Hooray, the stout is out! Today marks the annual release of our McMenamins Irish Stout, on tap now through the end of the month.
From the McMenamins brewers themselves: “McMenamins Irish Stout is made as traditionally as possible with our own little twist. It is a very dark, ebony-colored stout with a thick, creamy and long-lasting head. The flavor is a fantastic fusion of coffee-like roasted barley bitterness and semi-sweet chocolate. A moderate hop bitterness balances pleasingly with this hearty backbone, while tiny nitrogen bubbles enhance the sensation on your taste buds with a smooth, silky creaminess.”
This post is making me thirsty.
And a little background…
The word “stout” used to refer to strong beers in the late 1600s to early 1700s. These were stronger, full-bodied varieties of porters, usually called “stout porters.” Porters originated in London and became extremely popular among the working-class porters (hence the name) – it was cheap, flavorful and didn’t spoil quickly.
However, another theory suggests that the porter style originated in the Netherlands, where a beer known as poorter was being consumed as early as the 14th century, a full 300 years prior to the London version. Either way, porter and poorter were both considered blue-collar beers.
The word “stout” was used to describe strong versions of all different types of beers (i.e., a stout pale ale). But as time progressed, stout was only used to describe porters. Clear as mud.
While the St. James’s Gate Brewery in Dublin, Ireland, was founded in 1759, it didn’t begin brewing and selling its now-famous “porter” (Guinness) until 1778. Originally, Guinness was extremely big-bodied and very strong at 7.5% ABV. (In comparison, today’s smooth and creamy version of Guinness is more of a session beer, coming in at just 4.2% ABV.) The brewery used the expression “stout porter,” eventually shortening it to just “stout.” Along with Guinness, good examples of Irish stouts come from Murphy’s (preferred by Catholics) and Beamish (team Protestant), both based in Cork.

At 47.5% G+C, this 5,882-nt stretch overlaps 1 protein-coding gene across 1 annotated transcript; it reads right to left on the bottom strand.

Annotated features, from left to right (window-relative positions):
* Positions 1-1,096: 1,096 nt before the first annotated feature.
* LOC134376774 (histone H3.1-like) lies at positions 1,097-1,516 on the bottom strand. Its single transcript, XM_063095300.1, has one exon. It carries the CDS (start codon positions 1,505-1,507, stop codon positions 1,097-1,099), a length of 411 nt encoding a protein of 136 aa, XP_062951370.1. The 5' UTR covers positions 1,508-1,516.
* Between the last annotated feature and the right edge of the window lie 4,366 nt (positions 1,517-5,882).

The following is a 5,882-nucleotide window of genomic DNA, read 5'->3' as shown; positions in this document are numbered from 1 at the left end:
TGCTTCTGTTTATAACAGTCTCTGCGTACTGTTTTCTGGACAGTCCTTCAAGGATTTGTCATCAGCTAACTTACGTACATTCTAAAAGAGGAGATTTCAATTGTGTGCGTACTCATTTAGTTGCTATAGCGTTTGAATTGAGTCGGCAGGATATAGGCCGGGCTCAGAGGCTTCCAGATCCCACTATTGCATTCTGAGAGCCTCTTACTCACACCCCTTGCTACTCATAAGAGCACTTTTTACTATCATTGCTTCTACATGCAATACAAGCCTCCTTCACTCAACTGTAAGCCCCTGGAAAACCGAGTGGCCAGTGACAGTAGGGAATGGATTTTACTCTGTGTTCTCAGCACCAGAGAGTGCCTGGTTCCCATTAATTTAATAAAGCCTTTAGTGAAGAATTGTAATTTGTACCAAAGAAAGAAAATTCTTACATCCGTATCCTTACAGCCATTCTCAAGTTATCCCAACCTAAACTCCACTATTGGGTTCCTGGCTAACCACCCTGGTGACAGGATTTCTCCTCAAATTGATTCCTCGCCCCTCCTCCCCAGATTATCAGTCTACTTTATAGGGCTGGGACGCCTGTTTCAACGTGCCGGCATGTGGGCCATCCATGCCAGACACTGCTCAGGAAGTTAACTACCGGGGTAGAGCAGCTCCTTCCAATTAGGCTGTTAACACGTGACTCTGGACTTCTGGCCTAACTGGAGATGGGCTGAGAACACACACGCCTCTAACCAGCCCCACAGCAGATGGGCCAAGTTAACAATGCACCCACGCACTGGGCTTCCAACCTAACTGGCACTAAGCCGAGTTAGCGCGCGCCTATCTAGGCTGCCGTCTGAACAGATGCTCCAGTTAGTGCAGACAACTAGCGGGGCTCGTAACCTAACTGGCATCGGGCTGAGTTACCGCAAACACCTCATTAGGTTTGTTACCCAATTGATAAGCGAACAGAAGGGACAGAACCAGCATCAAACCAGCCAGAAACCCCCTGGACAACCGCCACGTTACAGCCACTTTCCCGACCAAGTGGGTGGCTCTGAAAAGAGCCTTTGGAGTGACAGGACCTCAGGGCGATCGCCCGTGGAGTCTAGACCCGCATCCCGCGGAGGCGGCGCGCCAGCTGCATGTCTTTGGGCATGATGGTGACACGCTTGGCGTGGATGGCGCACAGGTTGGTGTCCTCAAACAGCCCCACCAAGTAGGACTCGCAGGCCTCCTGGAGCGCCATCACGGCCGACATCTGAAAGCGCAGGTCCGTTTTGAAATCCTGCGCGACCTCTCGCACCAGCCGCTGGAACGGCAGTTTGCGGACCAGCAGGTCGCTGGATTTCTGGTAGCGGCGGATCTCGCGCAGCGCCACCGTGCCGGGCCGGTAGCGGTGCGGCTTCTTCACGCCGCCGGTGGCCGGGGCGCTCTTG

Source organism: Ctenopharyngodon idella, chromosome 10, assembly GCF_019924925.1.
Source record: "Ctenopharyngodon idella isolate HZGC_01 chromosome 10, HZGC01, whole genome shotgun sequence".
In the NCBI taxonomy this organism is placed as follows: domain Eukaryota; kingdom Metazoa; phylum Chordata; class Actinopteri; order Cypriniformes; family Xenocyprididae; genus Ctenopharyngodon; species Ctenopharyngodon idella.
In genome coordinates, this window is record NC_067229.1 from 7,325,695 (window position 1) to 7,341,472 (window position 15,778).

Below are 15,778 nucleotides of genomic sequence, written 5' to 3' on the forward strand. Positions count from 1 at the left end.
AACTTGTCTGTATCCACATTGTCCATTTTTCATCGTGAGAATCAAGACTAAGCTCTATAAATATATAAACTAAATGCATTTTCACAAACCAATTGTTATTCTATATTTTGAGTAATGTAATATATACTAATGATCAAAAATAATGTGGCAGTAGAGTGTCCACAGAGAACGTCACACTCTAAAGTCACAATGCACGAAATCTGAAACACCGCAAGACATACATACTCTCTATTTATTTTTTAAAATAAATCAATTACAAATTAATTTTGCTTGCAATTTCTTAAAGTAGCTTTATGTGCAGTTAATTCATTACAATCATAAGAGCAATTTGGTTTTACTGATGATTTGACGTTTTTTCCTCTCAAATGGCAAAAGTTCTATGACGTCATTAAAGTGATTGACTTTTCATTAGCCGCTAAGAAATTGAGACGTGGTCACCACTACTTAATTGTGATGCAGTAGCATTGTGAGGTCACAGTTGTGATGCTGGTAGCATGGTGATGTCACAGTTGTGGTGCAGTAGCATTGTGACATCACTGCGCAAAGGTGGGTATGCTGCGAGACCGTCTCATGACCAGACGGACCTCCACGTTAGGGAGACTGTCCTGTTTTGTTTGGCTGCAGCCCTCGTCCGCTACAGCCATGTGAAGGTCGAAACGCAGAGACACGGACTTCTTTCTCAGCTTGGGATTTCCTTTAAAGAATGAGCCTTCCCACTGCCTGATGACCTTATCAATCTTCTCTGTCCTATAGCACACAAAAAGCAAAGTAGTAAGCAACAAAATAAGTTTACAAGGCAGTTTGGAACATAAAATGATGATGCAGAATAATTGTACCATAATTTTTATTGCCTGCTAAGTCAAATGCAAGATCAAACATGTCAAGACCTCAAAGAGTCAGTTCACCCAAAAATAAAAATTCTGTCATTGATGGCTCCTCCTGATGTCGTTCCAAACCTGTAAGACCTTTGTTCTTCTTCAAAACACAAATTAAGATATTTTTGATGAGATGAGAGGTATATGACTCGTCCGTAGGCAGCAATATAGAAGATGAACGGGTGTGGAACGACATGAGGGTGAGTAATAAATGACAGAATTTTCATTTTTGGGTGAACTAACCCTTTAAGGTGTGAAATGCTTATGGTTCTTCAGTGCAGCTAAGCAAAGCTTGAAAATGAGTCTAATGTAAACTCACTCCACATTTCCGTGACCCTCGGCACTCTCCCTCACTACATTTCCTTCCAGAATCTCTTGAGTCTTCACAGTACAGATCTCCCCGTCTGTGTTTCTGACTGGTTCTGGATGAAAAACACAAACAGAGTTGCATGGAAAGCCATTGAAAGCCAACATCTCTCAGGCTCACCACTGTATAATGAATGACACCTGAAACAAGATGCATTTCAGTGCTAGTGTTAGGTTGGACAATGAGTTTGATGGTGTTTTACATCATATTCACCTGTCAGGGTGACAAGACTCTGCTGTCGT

In the 1700s, English breweries from the Baltic began brewing an export stout called the Russian Imperial Stout. This style beer was extremely strong, at a whopping 8-11% ABV, and was sometimes aged for years. Catherine the Great (1729-1796) especially loved her stout (which explains the name) and was notably proud of her tolerance for it. She imported her favorite stouts from England – specifically, Thrale’s Anchor Brewery and John Courage Brewery, both in Southwark in Central London.
Lisa Grimm, “Beer Mythbusting: The Truth About Porter and Stout”
Berghoff, “What Makes Beer a Stout?”
BBC News, “The Brewers Taking Stout Back to Russia”